Pressure + wrist spin = what? Is it time to revert to full pessimism about England’s World Cup prospects?

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Yusvendra Chahal (via ICC video)

2019 Cricket World Cup, Game 38, England v India

England could beat India. They absolutely could. They did it twice last year, thanks to a pair of Joe Root hundreds.

But we’re finding it hard to get past that short bout of addition in the headline. At some point in the match, England batsmen fighting to stay in The Most Important World Cup Ever will find themselves trying to score runs against not one, but two wrist spinners. It’s hard to imagine this working out well for them. (Particularly if Jasprit Bumrah has already made what we feel duty-bound to refer to as ‘early inroads’.)

England’s greatest attribute as a one-day side is ambition. On pitches where the only real impediment to run-scoring is yourself, they set loftier goals than their opponents and generally win. When others would make 330, they make 350 and when others would make 350, they make 370.

That’s where they most obviously have an edge; at that end of the spectrum. That’s how the team’s put together. On average pitches, they don’t win a great deal more than they lose, while according to CricViz data, they’re actually fairly poor on slow pitches.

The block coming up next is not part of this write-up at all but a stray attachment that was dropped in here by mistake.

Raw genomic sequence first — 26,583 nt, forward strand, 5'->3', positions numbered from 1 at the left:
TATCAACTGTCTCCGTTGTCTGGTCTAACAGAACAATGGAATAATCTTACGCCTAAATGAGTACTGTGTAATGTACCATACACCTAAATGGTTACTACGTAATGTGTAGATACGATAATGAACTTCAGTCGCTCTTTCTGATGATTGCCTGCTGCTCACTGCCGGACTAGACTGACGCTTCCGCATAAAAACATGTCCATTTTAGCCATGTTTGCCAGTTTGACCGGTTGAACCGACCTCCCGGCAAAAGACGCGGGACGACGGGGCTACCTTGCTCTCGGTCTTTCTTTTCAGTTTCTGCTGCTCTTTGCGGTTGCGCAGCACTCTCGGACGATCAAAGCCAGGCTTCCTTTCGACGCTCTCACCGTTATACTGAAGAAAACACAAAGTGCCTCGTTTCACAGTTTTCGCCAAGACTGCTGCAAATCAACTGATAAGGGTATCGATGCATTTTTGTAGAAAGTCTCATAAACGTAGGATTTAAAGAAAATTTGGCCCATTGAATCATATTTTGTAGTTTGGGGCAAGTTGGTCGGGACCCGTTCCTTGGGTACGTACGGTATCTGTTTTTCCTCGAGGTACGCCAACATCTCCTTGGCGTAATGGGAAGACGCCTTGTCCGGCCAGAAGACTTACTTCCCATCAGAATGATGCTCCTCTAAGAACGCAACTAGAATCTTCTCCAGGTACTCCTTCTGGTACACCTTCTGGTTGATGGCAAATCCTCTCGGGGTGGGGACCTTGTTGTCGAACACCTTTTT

The big score matches are so eye-catching, it’s created an illusion that they’re the norm. But they’re not. They just create more media noise.

Last year, when England’s run-rate peaked with 481-6 against Australia, the series also featured winning totals of 218-7 and 208-9. The three matches against India that followed saw just one score over 300.

Ambition has been an almost irrelevant quality so far in this World Cup. This has brought England back to the pack and so fourth, fifth or sixth in the table is probably about right.

A quality that’s of growing importance as the tournament wears on is the ability to make the best of things when you’re under a bit of pressure. We’re quite excited to find out whether our reflexive England Batsmen v Wrist Spin fears are justified.

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  1. Daisy is relentlessly pessimistic about England’s chances tomorrow and for the rest of this World Cup.

    I am reasonably optimistic about it; I think England have a better than 50%/50% chance of winning tomorrow’s match. Only slightly better.

    1. Given the conditions expected England’s chances of winning should be higher at 60%

      Although injuries to Archer and Roy create more risk for England

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